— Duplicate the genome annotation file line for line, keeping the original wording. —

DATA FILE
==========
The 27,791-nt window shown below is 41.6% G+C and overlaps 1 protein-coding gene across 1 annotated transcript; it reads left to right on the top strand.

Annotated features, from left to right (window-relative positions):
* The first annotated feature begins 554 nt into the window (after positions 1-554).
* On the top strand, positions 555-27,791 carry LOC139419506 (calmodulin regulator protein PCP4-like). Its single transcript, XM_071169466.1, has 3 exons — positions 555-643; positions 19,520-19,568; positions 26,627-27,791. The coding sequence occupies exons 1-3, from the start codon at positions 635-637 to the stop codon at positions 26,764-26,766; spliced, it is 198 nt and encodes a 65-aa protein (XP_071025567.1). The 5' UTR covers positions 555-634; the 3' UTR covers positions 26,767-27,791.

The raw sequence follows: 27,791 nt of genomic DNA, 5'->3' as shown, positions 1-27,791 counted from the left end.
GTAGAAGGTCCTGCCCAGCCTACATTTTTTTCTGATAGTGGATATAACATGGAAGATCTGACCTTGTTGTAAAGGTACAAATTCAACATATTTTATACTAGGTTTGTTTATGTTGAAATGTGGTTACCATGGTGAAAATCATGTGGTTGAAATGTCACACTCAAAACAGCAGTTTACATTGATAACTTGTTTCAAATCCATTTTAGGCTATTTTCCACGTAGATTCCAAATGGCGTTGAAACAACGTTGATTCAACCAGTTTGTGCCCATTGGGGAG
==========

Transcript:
The 27,791-nt window shown below is 41.6% G+C and overlaps 1 protein-coding gene across 1 annotated transcript; it reads left to right on the top strand.

Annotated features, from left to right (window-relative positions):
* The first annotated feature begins 554 nt into the window (after positions 1-554).
* On the top strand, positions 555-27,791 carry LOC139419506 (calmodulin regulator protein PCP4-like). Its single transcript, XM_071169466.1, has 3 exons — positions 555-643; positions 19,520-19,568; positions 26,627-27,791. The coding sequence occupies exons 1-3, from the start codon at positions 635-637 to the stop codon at positions 26,764-26,766; spliced, it is 198 nt and encodes a 65-aa protein (XP_071025567.1). The 5' UTR covers positions 555-634; the 3' UTR covers positions 26,767-27,791.

The raw sequence follows: 27,791 nt of genomic DNA, 5'->3' as shown, positions 1-27,791 counted from the left end.
GTAGAAGGTCCTGCCCAGCCTACATTTTTTTCTGATAGTGGATATAACATGGAAGATCTGACCTTGTTGTAAAGGTACAAATTCAACATATTTTATACTAGGTTTGTTTATGTTGAAATGTGGTTACCATGGTGAAAATCATGTGGTTGAAATGTCACACTCAAAACAGCAGTTTACATTGATAACTTGTTTCAAATCCATTTTAGGCTATTTTCCACGTAGATTCCAAATGGCGTTGAAACAACGTTGATTCAACCAGTTTGTGCCCATTGGGGAG